Beautiful ancient church could collapse ‘like a pack of dominoes’ unless £50,000 is urgently found to fix dangerous roof
PUBLISHED: 10:26 10 February 2018 | UPDATED: 10:26 10 February 2018
It is regarded as one of Norfolk’s most beautiful ancient buildings.
But hundreds of years of history could be reduced to a pile of rubble unless £50,000 is urgently found to fix this building’s dangerous, rotting roof.
The nature of the roof at St Martin’s Church in Thompson, near Watton, means that if it were to fall, the rest of the building could go with it.
Builders who started work on the five cant scissor-braced roof have already declared it the worst they have ever seen and warned if they try to replace it, the whole building could fall down.
“If they take the whole roof off in one go, it could go down like a pack of dominoes,” warned Bronwen Tyler, from the church, which dates back to the year 1300.
“It is in an awful state.
“We had a site meeting last week where we were able to view the roof trusses for ourselves by climbing the scaffolding.
“The builders and architect say it is one of the worst roofs they have ever worked on in terms of damage and decay.”
As such they are trying to replace each of the 80 rotted rafter ends.
However it has meant project costs have shot up from what was originally expected, even though it has already benefitted from Heritage Lottery Fund money.
As such villagers have set up a fundraising campaign and website to save what they have described as a “wonderful, medieval church which is regarded as unique”.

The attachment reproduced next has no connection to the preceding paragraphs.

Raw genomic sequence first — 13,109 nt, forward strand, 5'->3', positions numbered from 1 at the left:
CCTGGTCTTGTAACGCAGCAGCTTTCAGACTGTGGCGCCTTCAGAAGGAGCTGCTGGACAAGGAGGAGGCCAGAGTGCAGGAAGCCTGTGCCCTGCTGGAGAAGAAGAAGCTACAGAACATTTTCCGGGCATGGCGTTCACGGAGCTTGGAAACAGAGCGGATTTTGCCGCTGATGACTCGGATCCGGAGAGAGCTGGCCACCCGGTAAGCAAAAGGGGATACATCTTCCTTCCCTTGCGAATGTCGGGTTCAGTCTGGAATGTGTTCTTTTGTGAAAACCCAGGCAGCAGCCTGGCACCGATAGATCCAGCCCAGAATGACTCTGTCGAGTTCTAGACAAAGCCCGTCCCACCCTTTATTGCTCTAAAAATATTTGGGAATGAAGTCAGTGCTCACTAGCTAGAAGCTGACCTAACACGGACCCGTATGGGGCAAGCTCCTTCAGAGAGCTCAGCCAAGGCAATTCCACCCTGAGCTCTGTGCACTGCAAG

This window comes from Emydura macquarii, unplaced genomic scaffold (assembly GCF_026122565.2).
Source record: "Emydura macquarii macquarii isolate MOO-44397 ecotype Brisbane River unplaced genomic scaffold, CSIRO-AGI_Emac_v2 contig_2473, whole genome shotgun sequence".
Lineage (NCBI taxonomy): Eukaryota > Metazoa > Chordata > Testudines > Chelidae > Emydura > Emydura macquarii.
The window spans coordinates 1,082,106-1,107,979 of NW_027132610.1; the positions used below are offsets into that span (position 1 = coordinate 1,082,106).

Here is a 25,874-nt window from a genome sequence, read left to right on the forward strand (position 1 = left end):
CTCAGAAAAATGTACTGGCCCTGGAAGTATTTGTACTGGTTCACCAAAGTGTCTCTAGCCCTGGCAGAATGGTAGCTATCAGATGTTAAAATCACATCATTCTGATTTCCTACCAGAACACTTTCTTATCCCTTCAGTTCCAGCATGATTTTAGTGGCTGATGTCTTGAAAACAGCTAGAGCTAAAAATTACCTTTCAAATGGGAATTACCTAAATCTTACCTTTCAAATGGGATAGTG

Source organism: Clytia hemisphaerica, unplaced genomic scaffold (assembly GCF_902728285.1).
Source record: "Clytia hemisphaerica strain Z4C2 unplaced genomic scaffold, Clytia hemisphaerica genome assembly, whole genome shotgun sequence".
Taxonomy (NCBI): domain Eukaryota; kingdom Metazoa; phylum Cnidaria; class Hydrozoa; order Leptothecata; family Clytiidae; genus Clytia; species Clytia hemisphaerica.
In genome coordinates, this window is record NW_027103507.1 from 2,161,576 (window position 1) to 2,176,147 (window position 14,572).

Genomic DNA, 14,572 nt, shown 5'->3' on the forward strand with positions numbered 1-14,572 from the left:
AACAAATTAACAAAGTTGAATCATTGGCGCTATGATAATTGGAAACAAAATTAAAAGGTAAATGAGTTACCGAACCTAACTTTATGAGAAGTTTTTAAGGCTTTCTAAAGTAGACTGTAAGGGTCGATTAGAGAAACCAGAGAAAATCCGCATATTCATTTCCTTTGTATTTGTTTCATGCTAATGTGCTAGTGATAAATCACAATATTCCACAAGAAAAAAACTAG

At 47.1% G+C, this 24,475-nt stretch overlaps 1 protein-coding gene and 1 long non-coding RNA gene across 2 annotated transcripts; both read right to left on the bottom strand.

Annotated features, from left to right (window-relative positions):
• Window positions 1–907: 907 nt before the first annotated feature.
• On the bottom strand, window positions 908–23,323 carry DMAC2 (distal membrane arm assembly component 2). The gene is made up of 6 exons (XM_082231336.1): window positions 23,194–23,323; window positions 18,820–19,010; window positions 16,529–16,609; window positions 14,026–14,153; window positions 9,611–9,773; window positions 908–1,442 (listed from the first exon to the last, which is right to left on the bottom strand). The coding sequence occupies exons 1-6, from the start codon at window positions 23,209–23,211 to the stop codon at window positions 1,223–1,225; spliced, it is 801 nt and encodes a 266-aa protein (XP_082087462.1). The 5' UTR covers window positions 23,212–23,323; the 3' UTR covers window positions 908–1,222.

Mrs Tyler said of the building: “It is so rare and people come for that – not because they’re religious but because it is so historic.
“It is described as a gem by a great many people.
“We are desperately short of money to do all that needs doing to restore the church and face the prospect of cutting out some works in order to do the roof.
“We’ve got a band of people working to get it back to its beautiful state.”
It is not the first time St Martin’s Church has been in a fight for its survival – it was one of the many historic sites in Norfolk saved by Prince Frederick Duleep Singh more than 100 years ago.
And Thompson is also well-versed in raising money for community projects – although the £700,000 for its new community hall came from the will of a single generous benefactor.
For more information about the campaign, visit www.stmartinsthompson.co.uk
People can also donate at www.justgiving.com/stmartinschurchthompson
Cheques and cash can be sent: to The Treasurer, College Farm, College Road Thompson IP24 1QG.
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